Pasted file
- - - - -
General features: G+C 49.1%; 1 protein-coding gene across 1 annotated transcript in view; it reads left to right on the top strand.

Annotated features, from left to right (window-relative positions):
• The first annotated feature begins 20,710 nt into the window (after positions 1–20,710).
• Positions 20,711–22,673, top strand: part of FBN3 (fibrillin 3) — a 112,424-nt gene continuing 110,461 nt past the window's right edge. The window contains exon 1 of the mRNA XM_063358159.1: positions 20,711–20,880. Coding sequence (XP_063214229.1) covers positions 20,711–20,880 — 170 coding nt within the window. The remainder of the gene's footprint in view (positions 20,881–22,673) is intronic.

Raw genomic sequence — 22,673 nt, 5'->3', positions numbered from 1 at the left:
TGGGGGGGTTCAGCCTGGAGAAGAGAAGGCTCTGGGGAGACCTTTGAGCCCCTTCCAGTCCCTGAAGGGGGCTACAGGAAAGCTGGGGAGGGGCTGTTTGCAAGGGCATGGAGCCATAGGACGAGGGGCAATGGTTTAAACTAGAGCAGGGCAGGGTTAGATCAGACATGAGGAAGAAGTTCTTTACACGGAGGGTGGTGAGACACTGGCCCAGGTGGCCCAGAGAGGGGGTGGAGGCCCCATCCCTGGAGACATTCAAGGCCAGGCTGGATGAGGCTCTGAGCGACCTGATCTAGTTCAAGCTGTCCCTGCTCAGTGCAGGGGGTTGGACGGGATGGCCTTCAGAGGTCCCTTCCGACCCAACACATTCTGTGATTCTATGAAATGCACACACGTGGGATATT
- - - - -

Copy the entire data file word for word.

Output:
General features: G+C 49.1%; 1 protein-coding gene across 1 annotated transcript in view; it reads left to right on the top strand.

Annotated features, from left to right (window-relative positions):
• The first annotated feature begins 20,710 nt into the window (after positions 1–20,710).
• Positions 20,711–22,673, top strand: part of FBN3 (fibrillin 3) — a 112,424-nt gene continuing 110,461 nt past the window's right edge. The window contains exon 1 of the mRNA XM_063358159.1: positions 20,711–20,880. Coding sequence (XP_063214229.1) covers positions 20,711–20,880 — 170 coding nt within the window. The remainder of the gene's footprint in view (positions 20,881–22,673) is intronic.

Raw genomic sequence — 22,673 nt, 5'->3', positions numbered from 1 at the left:
TGGGGGGGTTCAGCCTGGAGAAGAGAAGGCTCTGGGGAGACCTTTGAGCCCCTTCCAGTCCCTGAAGGGGGCTACAGGAAAGCTGGGGAGGGGCTGTTTGCAAGGGCATGGAGCCATAGGACGAGGGGCAATGGTTTAAACTAGAGCAGGGCAGGGTTAGATCAGACATGAGGAAGAAGTTCTTTACACGGAGGGTGGTGAGACACTGGCCCAGGTGGCCCAGAGAGGGGGTGGAGGCCCCATCCCTGGAGACATTCAAGGCCAGGCTGGATGAGGCTCTGAGCGACCTGATCTAGTTCAAGCTGTCCCTGCTCAGTGCAGGGGGTTGGACGGGATGGCCTTCAGAGGTCCCTTCCGACCCAACACATTCTGTGATTCTATGAAATGCACACACGTGGGATATT